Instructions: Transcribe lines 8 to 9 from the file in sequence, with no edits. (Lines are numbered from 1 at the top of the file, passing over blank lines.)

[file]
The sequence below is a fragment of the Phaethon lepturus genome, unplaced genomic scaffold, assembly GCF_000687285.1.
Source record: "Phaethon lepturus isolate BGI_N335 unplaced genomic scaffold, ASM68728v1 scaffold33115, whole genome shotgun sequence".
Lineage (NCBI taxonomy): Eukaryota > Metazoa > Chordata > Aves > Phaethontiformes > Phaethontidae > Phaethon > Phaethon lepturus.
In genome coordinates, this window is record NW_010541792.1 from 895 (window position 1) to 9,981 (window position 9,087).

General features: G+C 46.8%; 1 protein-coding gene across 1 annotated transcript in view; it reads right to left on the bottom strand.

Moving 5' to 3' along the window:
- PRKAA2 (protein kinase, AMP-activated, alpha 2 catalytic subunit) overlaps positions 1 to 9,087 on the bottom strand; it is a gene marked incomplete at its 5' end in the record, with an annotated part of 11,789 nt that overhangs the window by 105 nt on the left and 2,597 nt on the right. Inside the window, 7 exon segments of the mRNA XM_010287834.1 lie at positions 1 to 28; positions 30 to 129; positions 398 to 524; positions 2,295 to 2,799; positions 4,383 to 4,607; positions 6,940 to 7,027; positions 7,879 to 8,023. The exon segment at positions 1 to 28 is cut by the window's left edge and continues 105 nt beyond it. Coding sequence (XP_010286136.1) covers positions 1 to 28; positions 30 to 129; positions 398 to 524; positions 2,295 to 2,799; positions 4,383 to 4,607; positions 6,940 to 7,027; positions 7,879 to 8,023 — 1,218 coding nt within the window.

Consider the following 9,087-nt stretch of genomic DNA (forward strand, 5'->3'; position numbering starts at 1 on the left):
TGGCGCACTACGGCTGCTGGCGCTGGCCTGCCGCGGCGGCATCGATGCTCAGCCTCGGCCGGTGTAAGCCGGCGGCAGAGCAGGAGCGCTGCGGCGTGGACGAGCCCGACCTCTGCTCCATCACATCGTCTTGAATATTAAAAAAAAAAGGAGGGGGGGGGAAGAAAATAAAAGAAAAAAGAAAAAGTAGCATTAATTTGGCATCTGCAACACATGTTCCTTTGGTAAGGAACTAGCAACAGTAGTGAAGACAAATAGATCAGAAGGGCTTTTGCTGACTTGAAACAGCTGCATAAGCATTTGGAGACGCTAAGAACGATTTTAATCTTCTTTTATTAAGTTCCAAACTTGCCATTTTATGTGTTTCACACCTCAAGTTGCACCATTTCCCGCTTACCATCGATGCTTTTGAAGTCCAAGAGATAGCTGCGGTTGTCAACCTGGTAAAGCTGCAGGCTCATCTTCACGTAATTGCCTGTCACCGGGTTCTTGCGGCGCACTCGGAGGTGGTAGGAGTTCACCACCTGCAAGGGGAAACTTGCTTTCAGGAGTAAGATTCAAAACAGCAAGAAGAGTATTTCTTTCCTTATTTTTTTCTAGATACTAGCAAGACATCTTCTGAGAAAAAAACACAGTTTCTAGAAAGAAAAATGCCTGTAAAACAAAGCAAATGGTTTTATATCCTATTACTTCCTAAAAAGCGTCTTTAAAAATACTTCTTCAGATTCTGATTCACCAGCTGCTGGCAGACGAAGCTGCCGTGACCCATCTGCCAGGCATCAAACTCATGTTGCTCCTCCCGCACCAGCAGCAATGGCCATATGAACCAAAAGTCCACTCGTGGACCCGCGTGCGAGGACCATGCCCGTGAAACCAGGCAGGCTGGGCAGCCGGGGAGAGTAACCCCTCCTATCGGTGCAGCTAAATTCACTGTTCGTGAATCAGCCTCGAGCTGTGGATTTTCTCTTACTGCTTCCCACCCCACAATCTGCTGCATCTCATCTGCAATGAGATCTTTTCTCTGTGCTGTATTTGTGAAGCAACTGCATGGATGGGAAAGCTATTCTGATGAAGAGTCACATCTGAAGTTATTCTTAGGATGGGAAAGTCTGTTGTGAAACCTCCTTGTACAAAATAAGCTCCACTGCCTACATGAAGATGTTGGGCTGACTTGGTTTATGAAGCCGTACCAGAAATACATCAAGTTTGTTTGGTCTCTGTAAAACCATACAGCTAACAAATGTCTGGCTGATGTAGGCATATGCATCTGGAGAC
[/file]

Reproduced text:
Consider the following 9,087-nt stretch of genomic DNA (forward strand, 5'->3'; position numbering starts at 1 on the left):
TGGCGCACTACGGCTGCTGGCGCTGGCCTGCCGCGGCGGCATCGATGCTCAGCCTCGGCCGGTGTAAGCCGGCGGCAGAGCAGGAGCGCTGCGGCGTGGACGAGCCCGACCTCTGCTCCATCACATCGTCTTGAATATTAAAAAAAAAAGGAGGGGGGGGGAAGAAAATAAAAGAAAAAAGAAAAAGTAGCATTAATTTGGCATCTGCAACACATGTTCCTTTGGTAAGGAACTAGCAACAGTAGTGAAGACAAATAGATCAGAAGGGCTTTTGCTGACTTGAAACAGCTGCATAAGCATTTGGAGACGCTAAGAACGATTTTAATCTTCTTTTATTAAGTTCCAAACTTGCCATTTTATGTGTTTCACACCTCAAGTTGCACCATTTCCCGCTTACCATCGATGCTTTTGAAGTCCAAGAGATAGCTGCGGTTGTCAACCTGGTAAAGCTGCAGGCTCATCTTCACGTAATTGCCTGTCACCGGGTTCTTGCGGCGCACTCGGAGGTGGTAGGAGTTCACCACCTGCAAGGGGAAACTTGCTTTCAGGAGTAAGATTCAAAACAGCAAGAAGAGTATTTCTTTCCTTATTTTTTTCTAGATACTAGCAAGACATCTTCTGAGAAAAAAACACAGTTTCTAGAAAGAAAAATGCCTGTAAAACAAAGCAAATGGTTTTATATCCTATTACTTCCTAAAAAGCGTCTTTAAAAATACTTCTTCAGATTCTGATTCACCAGCTGCTGGCAGACGAAGCTGCCGTGACCCATCTGCCAGGCATCAAACTCATGTTGCTCCTCCCGCACCAGCAGCAATGGCCATATGAACCAAAAGTCCACTCGTGGACCCGCGTGCGAGGACCATGCCCGTGAAACCAGGCAGGCTGGGCAGCCGGGGAGAGTAACCCCTCCTATCGGTGCAGCTAAATTCACTGTTCGTGAATCAGCCTCGAGCTGTGGATTTTCTCTTACTGCTTCCCACCCCACAATCTGCTGCATCTCATCTGCAATGAGATCTTTTCTCTGTGCTGTATTTGTGAAGCAACTGCATGGATGGGAAAGCTATTCTGATGAAGAGTCACATCTGAAGTTATTCTTAGGATGGGAAAGTCTGTTGTGAAACCTCCTTGTACAAAATAAGCTCCACTGCCTACATGAAGATGTTGGGCTGACTTGGTTTATGAAGCCGTACCAGAAATACATCAAGTTTGTTTGGTCTCTGTAAAACCATACAGCTAACAAATGTCTGGCTGATGTAGGCATATGCATCTGGAGAC